• And WP does that too.

            WP has predictive text where it spells words out based on one letter entered, as well as predictive words which show up before you type any letter of the next word.

            When I'm texting with my 920, I often just type the first word and the entire rest of the message I just select a word from the predicted list across the top.

            When I use an iOS device, I can't believe this feature still doesn't exist.
          • Actually it is predictive text

            The WP8 keyboard adjusts the size of the key "hot" areas based on the current word it believes you are typing to reduce mis-keys. It also displays the words it believes you are typing so that you can have it finish the word for you. After you finish a word, the next word it believes you will type comes up automatically. It has guessed entire sentences for me on some occasions.
          • BS

            More than 1 letter has to be required unless you keep typing the same 5 words over and over
          • naw...Android does have predictive texting...

            It does start showing words that it will think that you are going to use according to the user's input patterns. It will start trying to predict the word you are typing and then try to predict three words above the keyboard.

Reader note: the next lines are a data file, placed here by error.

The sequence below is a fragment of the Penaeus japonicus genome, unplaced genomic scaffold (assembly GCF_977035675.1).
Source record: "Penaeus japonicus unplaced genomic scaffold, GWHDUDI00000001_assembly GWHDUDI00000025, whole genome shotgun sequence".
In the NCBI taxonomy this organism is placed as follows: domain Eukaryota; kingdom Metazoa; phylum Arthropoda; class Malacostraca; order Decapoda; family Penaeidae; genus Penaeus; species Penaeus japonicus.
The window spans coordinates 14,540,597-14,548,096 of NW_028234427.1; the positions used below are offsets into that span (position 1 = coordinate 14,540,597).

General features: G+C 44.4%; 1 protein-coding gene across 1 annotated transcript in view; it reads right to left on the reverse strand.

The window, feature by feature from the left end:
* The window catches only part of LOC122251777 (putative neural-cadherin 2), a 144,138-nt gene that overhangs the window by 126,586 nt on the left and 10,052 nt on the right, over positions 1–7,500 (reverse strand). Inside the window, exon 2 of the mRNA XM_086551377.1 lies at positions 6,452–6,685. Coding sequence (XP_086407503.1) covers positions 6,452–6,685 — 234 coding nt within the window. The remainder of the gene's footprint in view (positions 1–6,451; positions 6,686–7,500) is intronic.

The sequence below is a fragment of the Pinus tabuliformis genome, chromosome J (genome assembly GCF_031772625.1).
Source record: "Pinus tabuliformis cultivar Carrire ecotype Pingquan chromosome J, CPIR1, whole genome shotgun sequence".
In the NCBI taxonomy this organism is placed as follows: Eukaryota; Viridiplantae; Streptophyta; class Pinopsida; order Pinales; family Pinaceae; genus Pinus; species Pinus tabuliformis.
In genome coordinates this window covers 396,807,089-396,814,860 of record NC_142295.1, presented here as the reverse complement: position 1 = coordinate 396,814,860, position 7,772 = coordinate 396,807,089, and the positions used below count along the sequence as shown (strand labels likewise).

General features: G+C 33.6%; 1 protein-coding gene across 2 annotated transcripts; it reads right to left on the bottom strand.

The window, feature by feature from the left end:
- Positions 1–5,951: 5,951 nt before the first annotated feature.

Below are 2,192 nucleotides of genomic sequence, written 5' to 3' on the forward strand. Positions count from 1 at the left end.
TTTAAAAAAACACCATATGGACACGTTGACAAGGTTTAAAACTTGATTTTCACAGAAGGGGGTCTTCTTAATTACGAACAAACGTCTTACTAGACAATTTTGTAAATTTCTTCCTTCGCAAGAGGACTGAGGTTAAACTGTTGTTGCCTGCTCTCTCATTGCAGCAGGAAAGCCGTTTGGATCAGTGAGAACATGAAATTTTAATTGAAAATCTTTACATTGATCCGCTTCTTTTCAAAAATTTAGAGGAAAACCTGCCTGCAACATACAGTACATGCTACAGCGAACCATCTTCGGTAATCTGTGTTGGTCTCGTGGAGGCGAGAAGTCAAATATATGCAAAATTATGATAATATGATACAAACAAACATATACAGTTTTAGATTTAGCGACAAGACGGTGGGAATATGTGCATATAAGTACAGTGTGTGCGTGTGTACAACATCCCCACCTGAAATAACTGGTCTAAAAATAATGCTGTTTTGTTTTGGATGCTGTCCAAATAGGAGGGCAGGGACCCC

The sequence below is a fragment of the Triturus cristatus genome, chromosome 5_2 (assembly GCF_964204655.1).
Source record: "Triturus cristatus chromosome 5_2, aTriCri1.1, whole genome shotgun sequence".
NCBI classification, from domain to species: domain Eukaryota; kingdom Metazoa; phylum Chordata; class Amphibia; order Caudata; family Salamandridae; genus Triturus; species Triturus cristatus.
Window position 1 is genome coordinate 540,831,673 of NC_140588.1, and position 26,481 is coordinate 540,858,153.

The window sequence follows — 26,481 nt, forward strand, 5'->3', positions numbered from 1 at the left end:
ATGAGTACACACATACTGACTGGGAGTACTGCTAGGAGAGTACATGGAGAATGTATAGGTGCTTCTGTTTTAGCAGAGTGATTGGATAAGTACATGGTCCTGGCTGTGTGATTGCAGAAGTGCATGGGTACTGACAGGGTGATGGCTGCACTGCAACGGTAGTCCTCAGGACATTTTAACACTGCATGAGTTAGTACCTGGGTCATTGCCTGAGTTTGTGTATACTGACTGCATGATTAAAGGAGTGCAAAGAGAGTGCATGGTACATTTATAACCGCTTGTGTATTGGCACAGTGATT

Cory Ducey
          • not with WP...

            When using Windows Phone it will actually predict what words you might use next based on the context of the previous words. Sometimes I can write and entire text message having only typed one word. I love this feature, saves lots of time. And what's even better is it learns patterns in you typing and will adapt accordingly.
          • WP may have predictive text but

            The SwiftKey feature, as described here, would trump it because it learns your diction and adjusts accordingly, whereas, with WP7/8, the predictive entries are fixed. Futthermore, I find that WP's offering of PT does not speed typing up, in fact, it slows it. If you have to take your eyes off the keyboard to see the PT list, and then move to the list to select the needed suggestion, that slows rather than speeds typing.
          • Of course it speeds up typing

            unless you only use three letter words. Unfortunately would require two letters + a tap (three taps in total) as opposed to 13 taps when spelled out completely.
          • So does Windows Phone

            The same adaptive learning happens in Windows Phone. How the hell does that slow it down in WP? I "type" so fast on my WP. And the nice with WP is it gives you some options. Your just an Android fanboy!